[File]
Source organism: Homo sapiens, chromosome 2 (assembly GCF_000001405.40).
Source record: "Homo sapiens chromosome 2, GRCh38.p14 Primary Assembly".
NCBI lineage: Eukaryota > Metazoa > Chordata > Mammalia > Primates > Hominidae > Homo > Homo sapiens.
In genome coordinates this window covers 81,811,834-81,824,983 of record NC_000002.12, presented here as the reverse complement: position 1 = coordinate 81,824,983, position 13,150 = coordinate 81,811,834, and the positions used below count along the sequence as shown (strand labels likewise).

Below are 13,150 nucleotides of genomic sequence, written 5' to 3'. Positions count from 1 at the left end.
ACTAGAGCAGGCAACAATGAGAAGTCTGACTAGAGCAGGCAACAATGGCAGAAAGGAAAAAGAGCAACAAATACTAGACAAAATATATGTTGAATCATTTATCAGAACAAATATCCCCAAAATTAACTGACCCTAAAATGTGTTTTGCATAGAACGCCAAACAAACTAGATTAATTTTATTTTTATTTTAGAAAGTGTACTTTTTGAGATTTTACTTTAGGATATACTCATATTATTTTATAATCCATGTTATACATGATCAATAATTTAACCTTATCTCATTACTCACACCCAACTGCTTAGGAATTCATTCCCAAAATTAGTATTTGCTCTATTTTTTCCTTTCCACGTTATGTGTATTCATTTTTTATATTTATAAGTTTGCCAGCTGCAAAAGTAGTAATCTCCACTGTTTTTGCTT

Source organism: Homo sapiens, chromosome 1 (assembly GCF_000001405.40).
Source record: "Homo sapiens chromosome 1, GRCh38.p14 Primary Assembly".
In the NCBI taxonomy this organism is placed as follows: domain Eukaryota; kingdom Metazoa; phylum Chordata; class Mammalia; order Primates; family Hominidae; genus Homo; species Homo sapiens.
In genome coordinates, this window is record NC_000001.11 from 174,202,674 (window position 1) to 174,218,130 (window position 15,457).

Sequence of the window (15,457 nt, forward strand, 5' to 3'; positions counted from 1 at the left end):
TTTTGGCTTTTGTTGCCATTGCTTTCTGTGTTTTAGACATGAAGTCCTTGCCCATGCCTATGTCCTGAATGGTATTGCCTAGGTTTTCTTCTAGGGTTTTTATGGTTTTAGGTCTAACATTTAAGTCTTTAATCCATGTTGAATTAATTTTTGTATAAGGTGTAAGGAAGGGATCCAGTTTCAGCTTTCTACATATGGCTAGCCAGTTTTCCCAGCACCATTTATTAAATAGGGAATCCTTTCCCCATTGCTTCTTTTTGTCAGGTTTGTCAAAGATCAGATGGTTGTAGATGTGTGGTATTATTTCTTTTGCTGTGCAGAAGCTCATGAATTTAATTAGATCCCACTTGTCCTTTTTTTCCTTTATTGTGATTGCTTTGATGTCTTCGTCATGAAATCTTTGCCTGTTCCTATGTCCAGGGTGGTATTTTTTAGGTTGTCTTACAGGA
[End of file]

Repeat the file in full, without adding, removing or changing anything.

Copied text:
Source organism: Homo sapiens, chromosome 2 (assembly GCF_000001405.40).
Source record: "Homo sapiens chromosome 2, GRCh38.p14 Primary Assembly".
NCBI lineage: Eukaryota > Metazoa > Chordata > Mammalia > Primates > Hominidae > Homo > Homo sapiens.
In genome coordinates this window covers 81,811,834-81,824,983 of record NC_000002.12, presented here as the reverse complement: position 1 = coordinate 81,824,983, position 13,150 = coordinate 81,811,834, and the positions used below count along the sequence as shown (strand labels likewise).

Below are 13,150 nucleotides of genomic sequence, written 5' to 3'. Positions count from 1 at the left end.
ACTAGAGCAGGCAACAATGAGAAGTCTGACTAGAGCAGGCAACAATGGCAGAAAGGAAAAAGAGCAACAAATACTAGACAAAATATATGTTGAATCATTTATCAGAACAAATATCCCCAAAATTAACTGACCCTAAAATGTGTTTTGCATAGAACGCCAAACAAACTAGATTAATTTTATTTTTATTTTAGAAAGTGTACTTTTTGAGATTTTACTTTAGGATATACTCATATTATTTTATAATCCATGTTATACATGATCAATAATTTAACCTTATCTCATTACTCACACCCAACTGCTTAGGAATTCATTCCCAAAATTAGTATTTGCTCTATTTTTTCCTTTCCACGTTATGTGTATTCATTTTTTATATTTATAAGTTTGCCAGCTGCAAAAGTAGTAATCTCCACTGTTTTTGCTT

Source organism: Homo sapiens, chromosome 1 (assembly GCF_000001405.40).
Source record: "Homo sapiens chromosome 1, GRCh38.p14 Primary Assembly".
In the NCBI taxonomy this organism is placed as follows: domain Eukaryota; kingdom Metazoa; phylum Chordata; class Mammalia; order Primates; family Hominidae; genus Homo; species Homo sapiens.
In genome coordinates, this window is record NC_000001.11 from 174,202,674 (window position 1) to 174,218,130 (window position 15,457).

Sequence of the window (15,457 nt, forward strand, 5' to 3'; positions counted from 1 at the left end):
TTTTGGCTTTTGTTGCCATTGCTTTCTGTGTTTTAGACATGAAGTCCTTGCCCATGCCTATGTCCTGAATGGTATTGCCTAGGTTTTCTTCTAGGGTTTTTATGGTTTTAGGTCTAACATTTAAGTCTTTAATCCATGTTGAATTAATTTTTGTATAAGGTGTAAGGAAGGGATCCAGTTTCAGCTTTCTACATATGGCTAGCCAGTTTTCCCAGCACCATTTATTAAATAGGGAATCCTTTCCCCATTGCTTCTTTTTGTCAGGTTTGTCAAAGATCAGATGGTTGTAGATGTGTGGTATTATTTCTTTTGCTGTGCAGAAGCTCATGAATTTAATTAGATCCCACTTGTCCTTTTTTTCCTTTATTGTGATTGCTTTGATGTCTTCGTCATGAAATCTTTGCCTGTTCCTATGTCCAGGGTGGTATTTTTTAGGTTGTCTTACAGGA